Redesigning Buildings and Global Warming – Term Paper Example

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The paper “ Redesigning Buildings and Global Warming" is a forceful example of a term paper on architecture. Today, the survival of human beings depends majorly on managing ecosystems to restore an environment which is healthy and productive. The urgency to deal with the human-dominated ecosystem is inspiring eco-pioneers to redesign buildings and communities that suit the environment. The way buildings are perceived today is changing dramatically because of the growing awareness among people about global warming and other environmental problems. These eco-pioneers are practical visionaries who are engaged in projects for creating models to tackle these problems and are themselves going into the field to put sustainable development into practice.

In this paper, we shall discuss the aim and importance of the project, redesigning buildings, by Pliny Fisk iii; how it is a boon for reducing global warming; and about the technical and cultural changes required to adapt to these new developments. According to the United States Green Building Council (USGBC), the buildings in the U. S are responsible for more than one-third of the carbon emissions and for consuming 70% of the electricity load (qt in Chan).

To be specific, building practices have majorly accelerated global warming mainly because of their use of greenhouse gas-producing energy sources for heating, cooling, ventilation, and lighting, emission of gasses like carbon dioxide and use of building materials and equipment that contain ozone layer-depleting chemicals. One of the eco pioneers, Pliny Fisk, aims to reduce these carbon footprints by turning wastes into low-cost building materials (Landman 8). In other words, his target is to make buildings using recycled materials, limited energy and water consumption, and thereby, design structures that will meet the adaptability requirements for new purposes and, most importantly are safe for the environment.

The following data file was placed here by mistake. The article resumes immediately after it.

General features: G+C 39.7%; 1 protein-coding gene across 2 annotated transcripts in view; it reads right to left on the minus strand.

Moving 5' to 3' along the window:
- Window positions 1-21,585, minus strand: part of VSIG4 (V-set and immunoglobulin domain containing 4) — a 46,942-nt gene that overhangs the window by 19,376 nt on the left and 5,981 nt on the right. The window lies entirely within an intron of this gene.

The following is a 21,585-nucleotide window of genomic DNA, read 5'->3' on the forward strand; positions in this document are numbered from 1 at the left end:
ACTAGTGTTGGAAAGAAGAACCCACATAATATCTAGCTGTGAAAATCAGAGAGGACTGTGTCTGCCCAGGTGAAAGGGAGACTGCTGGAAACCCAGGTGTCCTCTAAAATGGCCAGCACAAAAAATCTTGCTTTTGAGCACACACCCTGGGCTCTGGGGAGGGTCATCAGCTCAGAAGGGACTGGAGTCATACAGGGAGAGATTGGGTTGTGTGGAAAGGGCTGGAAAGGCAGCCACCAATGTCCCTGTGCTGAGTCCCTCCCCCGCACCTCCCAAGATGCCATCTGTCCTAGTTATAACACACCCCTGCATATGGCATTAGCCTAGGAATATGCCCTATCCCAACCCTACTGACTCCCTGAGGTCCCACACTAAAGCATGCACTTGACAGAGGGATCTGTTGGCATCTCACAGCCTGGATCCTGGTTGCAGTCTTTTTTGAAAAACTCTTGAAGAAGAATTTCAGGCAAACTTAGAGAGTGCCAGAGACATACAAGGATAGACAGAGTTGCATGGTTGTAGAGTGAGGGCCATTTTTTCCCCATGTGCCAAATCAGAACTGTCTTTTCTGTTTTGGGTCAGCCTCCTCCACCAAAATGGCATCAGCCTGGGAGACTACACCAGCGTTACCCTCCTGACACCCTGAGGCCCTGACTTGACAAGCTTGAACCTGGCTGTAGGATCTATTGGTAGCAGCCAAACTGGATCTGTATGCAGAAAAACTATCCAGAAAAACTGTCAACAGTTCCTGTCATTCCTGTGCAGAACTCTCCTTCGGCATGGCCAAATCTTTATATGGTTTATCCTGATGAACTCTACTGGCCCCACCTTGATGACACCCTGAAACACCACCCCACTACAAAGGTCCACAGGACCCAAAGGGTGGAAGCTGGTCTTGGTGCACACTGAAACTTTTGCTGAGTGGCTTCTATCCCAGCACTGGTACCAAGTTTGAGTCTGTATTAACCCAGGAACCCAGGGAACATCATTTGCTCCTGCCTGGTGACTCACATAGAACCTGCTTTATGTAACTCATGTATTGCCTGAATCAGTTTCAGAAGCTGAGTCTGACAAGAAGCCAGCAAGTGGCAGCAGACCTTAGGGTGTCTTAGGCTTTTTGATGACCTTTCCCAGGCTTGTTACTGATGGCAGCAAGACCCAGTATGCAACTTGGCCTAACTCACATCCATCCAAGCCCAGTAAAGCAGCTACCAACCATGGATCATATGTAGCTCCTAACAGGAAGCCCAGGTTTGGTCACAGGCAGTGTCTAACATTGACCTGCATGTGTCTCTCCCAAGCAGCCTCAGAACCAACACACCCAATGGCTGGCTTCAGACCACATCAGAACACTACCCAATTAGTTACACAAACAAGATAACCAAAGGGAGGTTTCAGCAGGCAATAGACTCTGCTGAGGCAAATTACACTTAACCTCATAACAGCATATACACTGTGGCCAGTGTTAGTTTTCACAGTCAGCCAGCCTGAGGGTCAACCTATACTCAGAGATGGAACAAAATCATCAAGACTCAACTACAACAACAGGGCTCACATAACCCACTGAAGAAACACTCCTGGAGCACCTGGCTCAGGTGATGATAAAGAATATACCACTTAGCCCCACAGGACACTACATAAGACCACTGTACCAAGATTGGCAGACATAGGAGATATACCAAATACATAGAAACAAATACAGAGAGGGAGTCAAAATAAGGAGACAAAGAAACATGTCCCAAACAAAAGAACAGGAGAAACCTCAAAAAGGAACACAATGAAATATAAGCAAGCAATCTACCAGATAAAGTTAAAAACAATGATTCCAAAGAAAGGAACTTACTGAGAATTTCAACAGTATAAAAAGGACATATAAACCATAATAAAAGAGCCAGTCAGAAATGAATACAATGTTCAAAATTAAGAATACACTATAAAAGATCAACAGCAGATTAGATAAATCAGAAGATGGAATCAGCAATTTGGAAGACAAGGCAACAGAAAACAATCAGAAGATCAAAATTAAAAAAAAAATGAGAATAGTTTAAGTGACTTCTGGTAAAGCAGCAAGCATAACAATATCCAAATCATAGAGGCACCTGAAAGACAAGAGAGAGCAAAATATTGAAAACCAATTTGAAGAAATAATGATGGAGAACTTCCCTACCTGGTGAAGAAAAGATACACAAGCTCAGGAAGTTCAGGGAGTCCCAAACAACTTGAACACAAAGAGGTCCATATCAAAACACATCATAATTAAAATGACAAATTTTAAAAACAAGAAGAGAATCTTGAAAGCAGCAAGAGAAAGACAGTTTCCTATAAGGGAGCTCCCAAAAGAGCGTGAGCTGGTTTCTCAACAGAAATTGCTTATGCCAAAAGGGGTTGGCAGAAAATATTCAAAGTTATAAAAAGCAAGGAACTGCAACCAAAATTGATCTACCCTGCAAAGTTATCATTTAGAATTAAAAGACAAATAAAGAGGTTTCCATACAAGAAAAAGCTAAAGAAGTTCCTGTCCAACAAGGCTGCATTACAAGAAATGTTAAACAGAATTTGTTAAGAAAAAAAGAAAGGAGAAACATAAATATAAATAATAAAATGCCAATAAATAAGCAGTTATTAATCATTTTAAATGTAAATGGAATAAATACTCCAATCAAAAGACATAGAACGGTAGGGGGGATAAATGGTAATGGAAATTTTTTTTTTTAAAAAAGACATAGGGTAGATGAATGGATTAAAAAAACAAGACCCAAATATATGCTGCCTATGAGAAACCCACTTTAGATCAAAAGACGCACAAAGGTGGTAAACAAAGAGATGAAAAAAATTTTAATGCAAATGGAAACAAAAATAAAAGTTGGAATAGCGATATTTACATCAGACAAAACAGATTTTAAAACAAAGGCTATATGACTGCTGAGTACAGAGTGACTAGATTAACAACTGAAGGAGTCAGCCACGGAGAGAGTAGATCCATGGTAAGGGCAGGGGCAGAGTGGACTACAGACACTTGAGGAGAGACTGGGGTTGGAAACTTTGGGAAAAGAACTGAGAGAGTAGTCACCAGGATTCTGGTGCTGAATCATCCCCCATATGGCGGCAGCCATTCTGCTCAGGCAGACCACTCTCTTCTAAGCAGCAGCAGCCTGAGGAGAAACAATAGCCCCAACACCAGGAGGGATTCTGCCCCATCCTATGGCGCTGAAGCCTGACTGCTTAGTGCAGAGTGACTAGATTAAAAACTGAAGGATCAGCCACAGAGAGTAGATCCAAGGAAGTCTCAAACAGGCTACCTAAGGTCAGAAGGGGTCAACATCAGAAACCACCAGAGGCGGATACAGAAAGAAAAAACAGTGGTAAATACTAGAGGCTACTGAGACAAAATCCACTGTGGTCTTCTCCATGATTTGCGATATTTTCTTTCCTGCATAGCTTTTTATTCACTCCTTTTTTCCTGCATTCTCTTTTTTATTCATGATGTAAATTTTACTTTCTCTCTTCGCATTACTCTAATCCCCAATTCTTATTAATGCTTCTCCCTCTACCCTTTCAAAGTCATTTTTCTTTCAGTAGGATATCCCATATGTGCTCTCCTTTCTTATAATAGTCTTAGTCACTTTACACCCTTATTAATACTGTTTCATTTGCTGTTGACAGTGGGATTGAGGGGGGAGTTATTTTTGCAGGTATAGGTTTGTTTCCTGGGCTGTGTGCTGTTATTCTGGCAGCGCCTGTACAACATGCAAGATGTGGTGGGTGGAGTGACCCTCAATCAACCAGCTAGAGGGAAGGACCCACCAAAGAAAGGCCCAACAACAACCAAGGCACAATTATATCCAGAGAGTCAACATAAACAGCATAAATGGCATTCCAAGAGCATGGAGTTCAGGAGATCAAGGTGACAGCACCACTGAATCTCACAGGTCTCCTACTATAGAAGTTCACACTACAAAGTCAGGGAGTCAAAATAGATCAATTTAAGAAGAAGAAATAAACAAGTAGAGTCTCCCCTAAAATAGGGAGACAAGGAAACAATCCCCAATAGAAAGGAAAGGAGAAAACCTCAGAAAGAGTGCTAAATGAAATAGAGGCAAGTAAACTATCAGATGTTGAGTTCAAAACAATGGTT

Fisk generally experiments with agricultural and industrial wastes, for two primary reasons – one that he believes if there is no waste there will be no pollution and on the other hand, the concrete used for construction are brought from river beds which disturbs the river ecosystem. He utilized fly ash, considered to be a problematic waste product, from a coal-fired power plant to make an alternative to Portland cement which is responsible for at least 9% of CO2 emissions on earth.

This new product called Ashcrete was found to be stronger and cheaper than Portland cement and its use will prevent environmental damage since it reduces the level of emissions of carbon dioxide, one of the main greenhouse gasses causing global warming and also, shrink the use of Portland cement by two-thirds. Further, it will minimize the waste stream of fly ash that is being dumped into water bodies thereby preventing pollution. However, it is also true that the silica present in Ashcrete can cause respiratory problems for workers and secondly, making this material is not a simple task, therefore turning waste products into building materials like Ashcrete requires cautious planning (Lerner 19-20).